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The Carletonian

The Carletonian

The Carletonian

Self-imposed distractions: the value of traditions

<ften difficult to see how odd a situation is when you are stuck in the middle of it.

In “The Histories,” Herodotus, the acclaimed “father of history,” gives a recount of various ancient customs. He tells us about the ancient Babylonians, whose women are forced to sit down in the sanctuary of Aphrodite and engage in intercourse with a stranger, wearing wreaths made of cord on their heads. No women can leave until she has done the deed; some wait as long as three or four years.

The ancient Issedoneians, upon the death of a man’s father, have all their relatives bring their flocks to sacrifice. They chop up the animals and the body of the father, mix all of the meat together and set it out to eat. They also pluck all of the hair from the father’s head, clean it, and treat it as a precious image that is given annual sacrifices.

The ancient Scythians drink from the skulls of their most hated enemies, and only those who have killed the men are able to drink from the skulls, the others are forced to sit away in dishonor.
Now, there is this other culture, a culture much less ancient than the ones Herodotus tells us about. In this culture, many young girls punch holes in their ears with needles, and keep little metal stubs in these holes for the rest of their lives.

For recreation in this culture, young men put helmets on and smash into each other, while simultaneously trying to get a spheroid ball across the field. Thousands of humans sit in an elevated position around this field and scream at the 22 individuals playing. Those unable to attend watch the game on a screen elsewhere.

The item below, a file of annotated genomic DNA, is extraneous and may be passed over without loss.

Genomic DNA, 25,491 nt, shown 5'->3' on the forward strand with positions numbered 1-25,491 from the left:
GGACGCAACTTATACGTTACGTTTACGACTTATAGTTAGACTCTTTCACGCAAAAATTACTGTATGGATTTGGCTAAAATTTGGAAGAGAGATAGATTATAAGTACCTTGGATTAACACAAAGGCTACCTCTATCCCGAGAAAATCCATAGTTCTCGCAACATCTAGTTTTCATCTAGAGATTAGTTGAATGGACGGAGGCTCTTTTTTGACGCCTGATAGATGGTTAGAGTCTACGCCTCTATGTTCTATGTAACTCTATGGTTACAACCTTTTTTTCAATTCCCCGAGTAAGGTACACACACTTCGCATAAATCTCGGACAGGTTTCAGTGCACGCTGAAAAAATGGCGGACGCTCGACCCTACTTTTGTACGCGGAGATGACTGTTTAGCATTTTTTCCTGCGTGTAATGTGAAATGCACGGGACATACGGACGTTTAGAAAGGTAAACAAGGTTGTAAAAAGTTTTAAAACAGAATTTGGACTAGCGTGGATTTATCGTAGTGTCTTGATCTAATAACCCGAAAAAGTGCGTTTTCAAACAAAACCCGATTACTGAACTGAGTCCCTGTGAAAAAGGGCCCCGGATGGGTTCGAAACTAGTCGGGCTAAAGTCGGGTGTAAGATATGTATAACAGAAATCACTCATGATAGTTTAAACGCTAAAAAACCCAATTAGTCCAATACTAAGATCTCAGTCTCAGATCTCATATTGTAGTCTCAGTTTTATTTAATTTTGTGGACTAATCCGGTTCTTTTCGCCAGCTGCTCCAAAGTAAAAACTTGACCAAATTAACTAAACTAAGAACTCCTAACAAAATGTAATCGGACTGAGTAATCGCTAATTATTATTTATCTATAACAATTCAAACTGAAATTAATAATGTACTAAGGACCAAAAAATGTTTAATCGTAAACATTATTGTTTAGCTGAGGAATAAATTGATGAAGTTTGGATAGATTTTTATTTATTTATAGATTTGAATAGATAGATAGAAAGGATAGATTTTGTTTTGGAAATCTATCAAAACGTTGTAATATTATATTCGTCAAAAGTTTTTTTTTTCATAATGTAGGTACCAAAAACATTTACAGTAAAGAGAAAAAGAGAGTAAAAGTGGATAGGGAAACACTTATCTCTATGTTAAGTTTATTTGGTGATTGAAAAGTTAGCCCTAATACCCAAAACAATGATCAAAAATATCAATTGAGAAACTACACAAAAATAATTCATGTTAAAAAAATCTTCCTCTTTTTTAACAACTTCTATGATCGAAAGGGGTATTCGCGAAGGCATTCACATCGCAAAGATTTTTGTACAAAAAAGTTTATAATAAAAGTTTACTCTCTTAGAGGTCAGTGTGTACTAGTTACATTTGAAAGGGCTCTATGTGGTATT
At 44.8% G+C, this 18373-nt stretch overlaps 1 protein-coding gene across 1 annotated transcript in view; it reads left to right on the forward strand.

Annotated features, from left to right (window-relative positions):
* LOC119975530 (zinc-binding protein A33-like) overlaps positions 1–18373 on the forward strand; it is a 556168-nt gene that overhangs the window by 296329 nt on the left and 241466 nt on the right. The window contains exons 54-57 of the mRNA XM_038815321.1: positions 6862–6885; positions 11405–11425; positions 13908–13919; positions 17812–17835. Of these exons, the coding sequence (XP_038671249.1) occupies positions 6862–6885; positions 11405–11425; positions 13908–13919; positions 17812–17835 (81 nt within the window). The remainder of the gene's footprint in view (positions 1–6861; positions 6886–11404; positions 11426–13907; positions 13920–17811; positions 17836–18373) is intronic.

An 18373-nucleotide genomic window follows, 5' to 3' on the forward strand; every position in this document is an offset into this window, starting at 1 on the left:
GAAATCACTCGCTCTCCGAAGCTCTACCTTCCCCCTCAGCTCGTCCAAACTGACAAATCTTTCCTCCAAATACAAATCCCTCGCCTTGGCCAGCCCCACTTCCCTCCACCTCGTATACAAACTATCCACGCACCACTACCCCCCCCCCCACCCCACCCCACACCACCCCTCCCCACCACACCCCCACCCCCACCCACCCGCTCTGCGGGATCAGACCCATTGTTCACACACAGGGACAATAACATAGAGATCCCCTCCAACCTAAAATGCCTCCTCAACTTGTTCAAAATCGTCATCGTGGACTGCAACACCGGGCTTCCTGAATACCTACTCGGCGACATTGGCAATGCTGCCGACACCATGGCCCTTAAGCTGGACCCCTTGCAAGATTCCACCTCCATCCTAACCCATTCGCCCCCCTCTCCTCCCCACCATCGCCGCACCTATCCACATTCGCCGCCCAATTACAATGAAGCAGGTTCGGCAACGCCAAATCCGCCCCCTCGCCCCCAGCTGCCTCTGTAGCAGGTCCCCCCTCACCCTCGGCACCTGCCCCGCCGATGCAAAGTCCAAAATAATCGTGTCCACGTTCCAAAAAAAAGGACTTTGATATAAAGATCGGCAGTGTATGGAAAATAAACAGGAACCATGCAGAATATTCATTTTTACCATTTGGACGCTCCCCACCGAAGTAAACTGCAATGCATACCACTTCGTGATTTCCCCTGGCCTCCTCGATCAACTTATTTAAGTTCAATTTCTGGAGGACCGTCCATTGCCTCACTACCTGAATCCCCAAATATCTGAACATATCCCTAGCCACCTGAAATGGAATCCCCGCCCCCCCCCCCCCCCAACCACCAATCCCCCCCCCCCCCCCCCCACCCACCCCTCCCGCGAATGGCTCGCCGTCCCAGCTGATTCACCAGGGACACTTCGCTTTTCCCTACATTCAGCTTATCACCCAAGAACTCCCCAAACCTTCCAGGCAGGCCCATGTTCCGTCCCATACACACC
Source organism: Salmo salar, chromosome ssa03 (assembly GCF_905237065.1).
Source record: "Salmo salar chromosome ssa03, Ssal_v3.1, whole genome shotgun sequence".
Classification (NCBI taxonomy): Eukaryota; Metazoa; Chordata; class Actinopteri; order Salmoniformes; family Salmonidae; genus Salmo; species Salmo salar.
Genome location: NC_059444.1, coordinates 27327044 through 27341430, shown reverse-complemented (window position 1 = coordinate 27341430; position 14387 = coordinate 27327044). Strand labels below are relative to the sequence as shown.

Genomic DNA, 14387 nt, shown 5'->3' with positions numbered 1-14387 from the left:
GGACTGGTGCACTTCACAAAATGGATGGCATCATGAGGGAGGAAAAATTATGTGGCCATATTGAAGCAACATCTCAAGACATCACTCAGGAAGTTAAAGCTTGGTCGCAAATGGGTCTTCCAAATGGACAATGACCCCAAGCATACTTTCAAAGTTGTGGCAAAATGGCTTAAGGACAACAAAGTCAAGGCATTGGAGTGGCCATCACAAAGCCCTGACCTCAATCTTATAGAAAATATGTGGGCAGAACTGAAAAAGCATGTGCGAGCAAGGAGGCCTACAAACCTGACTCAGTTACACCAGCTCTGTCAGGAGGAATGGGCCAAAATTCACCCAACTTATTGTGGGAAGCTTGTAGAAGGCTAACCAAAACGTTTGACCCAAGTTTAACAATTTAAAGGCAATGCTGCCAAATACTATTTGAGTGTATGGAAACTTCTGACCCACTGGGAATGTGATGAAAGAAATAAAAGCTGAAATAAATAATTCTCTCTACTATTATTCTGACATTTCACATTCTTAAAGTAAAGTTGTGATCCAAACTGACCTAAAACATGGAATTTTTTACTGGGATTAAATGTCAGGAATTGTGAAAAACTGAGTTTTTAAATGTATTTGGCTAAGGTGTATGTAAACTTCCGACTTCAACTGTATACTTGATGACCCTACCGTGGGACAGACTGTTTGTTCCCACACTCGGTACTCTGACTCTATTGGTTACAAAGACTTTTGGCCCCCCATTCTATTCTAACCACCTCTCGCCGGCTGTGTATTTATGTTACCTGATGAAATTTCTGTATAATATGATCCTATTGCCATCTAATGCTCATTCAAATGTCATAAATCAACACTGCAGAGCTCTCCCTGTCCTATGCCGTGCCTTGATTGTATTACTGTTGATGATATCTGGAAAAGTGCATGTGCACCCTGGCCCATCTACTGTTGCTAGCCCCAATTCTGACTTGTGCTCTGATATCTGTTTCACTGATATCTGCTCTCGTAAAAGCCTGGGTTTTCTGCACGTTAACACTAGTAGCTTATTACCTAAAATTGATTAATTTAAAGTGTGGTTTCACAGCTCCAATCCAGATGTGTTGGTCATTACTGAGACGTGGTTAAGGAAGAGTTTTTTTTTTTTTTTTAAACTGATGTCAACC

This culture takes animals from the wild, puts them in small cages made to replicate their “natural environment,” and charges people money to come look at the animals. This is an especially popular activity to entertain young children.

Every year at the end of October, these people stock their houses with a lot of candy, and dress their children up in costumes. When nighttime encroaches, the children and young teenagers go from door to door asking for candy, which is given to them freely.

When a person sneezes, it is custom to turn to this person and say, “bless you.” When a person dies, it is custom to either burn their body or bury it beneath the ground near other dead bodies. When 365 days pass by from the day a person is born, it is custom to bake them a large cake, light the cake with candles on top, and sing a song entitled, “happy birthday.”

These ways of life happen mechanically, injected into the human mind from birth. It is how humans cope; it is how they feel a part of something. Yet, at what point does it become too mechanical, too familiar for the individual?

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